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Wall Street’s New Nightmare: The Next Wave Of Mortgage-Backed Securities Claims

Wall Street’s New Nightmare: The Next Wave Of Mortgage-Backed Securities Claims


In case you want a refresher of Attorney Kathy Patrick you can read a letter from Attorneys for Bank of America, who fired back at her on November 4, 2010 about her “baseless allegations”.

Her $8.5 billion Bank of America settlement over bad mortgage deals was just the beginning. Now, backed by bond giants Pimco and BlackRock, Texas lawyer Kathy Patrick is gearing up for a new legal assault on the financial industry.

[FORBES]

Hmmmm…. Could we get any warmer?

 IN RE WELLS FARGO MORTGAGE-BACKED CERTIFICATES LITIGATION.

Consolidated Class Action No. 09-CV-1376-LHK (PSG).
United States District Court, N.D. California, San Jose Division.
October 13, 2011.

Kathy D. Patrick-Texas Bar No. 15581400, Scott A. Humphries-Texas Bar No. 00796800, Gibbs & Bruns LLP, Houston, Texas, Email: kpatrick@gibbsbruns.com, Email: shumphries@gibbsbruns.com.
.

(Pending Pro Hac Vice Admission), Charles M. Kagay-CBN 73377, Spiegel Liao & Kagay, LLP, San Francisco, California, Email: cmk@slksf.com, Attorneys for Neuberger Berman Europe, Ltd. and Bayerische Landesbank.

ORDER GRANTING APPLICATION FOR ADMISSION OF ATTORNEY ATTORNEY PRO HAC VICE

LUCY H. KOH, District Judge.

Kathy D. Patrick, whose business address and telephone number is 1100 Louisiana Street, Suite 5300, Houston, Texas 77002, (713) 650-8805 and who is an active member in good standing of the bar of Texas having applied in the above-entitled action for admission to practice in the Northern District of California on a pro hac vice basis, representing Neuberger Berman Europe, Ltd., as Agent for Sealink Funding, Ltd. and Bayerische Landesbank.

IT IS HEREBY ORDERED THAT the application Is granted, subject to the terms and conditions of Civil L.R. 11-3. All papers filed by the attorney must indicate appearance pro hac vice. Service of papers upon and communication with co-counsel designated in the application will constitute notice to the party. All future filings in this action are subject to the requirements contained in General Order No. 45, Electronic Case Filing.

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BlackRock CEO Fink Defends ‘Occupy Wall Street’ Demonstrators

BlackRock CEO Fink Defends ‘Occupy Wall Street’ Demonstrators


Glad to see some coming out to defend the 99%.

 

Bloomberg-

BlackRock Inc. (BLK) Chief Executive Officer Laurence D. Fink, head of the world’s largest asset manager, said he understands the concerns of protesters speaking out against financial firms in New York and other cities.

“The protesting is a statement the future is very clouded for a lot of people,” Fink, 58, said yesterday during an event in Toronto. “These are not lazy people sitting around looking for something to do. We have people losing hope and they’re going into the street, whether it’s justified or not.”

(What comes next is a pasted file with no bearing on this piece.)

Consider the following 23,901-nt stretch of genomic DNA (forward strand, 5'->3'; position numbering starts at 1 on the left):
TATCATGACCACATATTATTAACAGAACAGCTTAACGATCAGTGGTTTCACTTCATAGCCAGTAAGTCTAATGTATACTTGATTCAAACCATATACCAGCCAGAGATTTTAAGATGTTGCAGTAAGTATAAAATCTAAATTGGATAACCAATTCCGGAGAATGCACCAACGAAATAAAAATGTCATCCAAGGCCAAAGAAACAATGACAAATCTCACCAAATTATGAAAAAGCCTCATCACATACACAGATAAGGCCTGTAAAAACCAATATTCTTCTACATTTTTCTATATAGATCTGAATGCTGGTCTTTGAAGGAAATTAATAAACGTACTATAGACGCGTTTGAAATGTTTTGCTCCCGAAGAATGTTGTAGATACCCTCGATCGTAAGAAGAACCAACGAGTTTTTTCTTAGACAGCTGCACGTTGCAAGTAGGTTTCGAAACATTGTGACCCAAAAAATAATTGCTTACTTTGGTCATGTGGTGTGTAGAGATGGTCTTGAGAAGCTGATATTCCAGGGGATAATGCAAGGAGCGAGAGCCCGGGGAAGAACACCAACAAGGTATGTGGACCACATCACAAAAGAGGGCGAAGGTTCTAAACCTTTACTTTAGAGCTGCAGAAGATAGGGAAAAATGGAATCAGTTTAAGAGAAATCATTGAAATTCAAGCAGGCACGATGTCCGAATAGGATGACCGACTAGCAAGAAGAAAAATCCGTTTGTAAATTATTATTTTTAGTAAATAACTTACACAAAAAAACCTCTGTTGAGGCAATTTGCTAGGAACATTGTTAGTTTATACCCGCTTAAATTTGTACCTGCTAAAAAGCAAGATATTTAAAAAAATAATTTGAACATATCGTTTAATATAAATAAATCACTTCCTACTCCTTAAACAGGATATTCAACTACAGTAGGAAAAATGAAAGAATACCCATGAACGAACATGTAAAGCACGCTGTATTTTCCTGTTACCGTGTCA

[BLOOMBERG]

image: DailyNews

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New York Attorney General Probing Bank of America Accord, Seeks Client Data

New York Attorney General Probing Bank of America Accord, Seeks Client Data


“Leaders do what needs to be done, when it needs to be done, whether they want to or not, without being asked”

Bloomberg-

Bank of America Corp. (BAC)’s proposed $8.5 billion settlement over mortgage-securitization trusts is being probed by New York Attorney General Eric Schneiderman, who is seeking client information from more than 20 companies.

Schneiderman’s office sent letters dated July 7 to the companies, including Goldman Sachs Group Inc. (GS), BlackRock Inc. (BLK) and TCW Group Inc., regarding their participation in Bank of America’s proposed deal. He is asking for the information by tomorrow.

The information was requested in connection with an investigation by the office “into certain matters related to securitization of residential mortgages,” according to the letters.

[BLOOMBERG]

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The Swindler and the Home Loans – Gretchen Morgenson

The Swindler and the Home Loans – Gretchen Morgenson


NYT

HOLDING banks accountable for all those disastrous mortgages has been remarkably difficult. But last week, a big bank agreed to pay a price: Bank of America announced that it would part with $8.5 billion to settle claims that its Countrywide Financial unit had packaged garbage loans into investments that were said to be safe.

That is good news for investors, as these things go. But another, lesser-known case now winding its way through the courts may help others recover losses from lenders who dealt in risky mortgages and claimed that they had no duty to their customers.

Continue reading [NEW YORK TIMES]

[ipaper docId=59212998 access_key=key-2iecrsh12607lpl0er9o height=600 width=600 /]

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READ | Bank of America Settlement Agreement w/ Mortgage Bondholders Investors 6/29/2011

READ | Bank of America Settlement Agreement w/ Mortgage Bondholders Investors 6/29/2011


SETTLEMENT AGREEMENT

This Settlement Agreement is entered into by and among (i) The Bank of New York Mellon (f/k/a The Bank of New York) in its capacity as trustee or indenture trustee of certain mortgage-securitization trusts identified herein (“BNY Mellon” or the “Trustee”), and (ii) Bank of America Corporation (“BAC”), and BAC Home Loans Servicing, LP (“BAC HLS”) (collectively, “Bank of America”) and Countrywide Financial Corporation (“CFC”) and Countrywide Home Loans, Inc. (“CHL”) (collectively, “Countrywide”).

WHEREAS, BNY Mellon is the trustee or indenture trustee for the trusts corresponding to the five hundred and thirty (530) residential mortgage-backed securitizations listed on Exhibit A hereto (the “Covered Trusts”);

WHEREAS, Countrywide sold Mortgage Loans, which served as collateral for the Covered Trusts;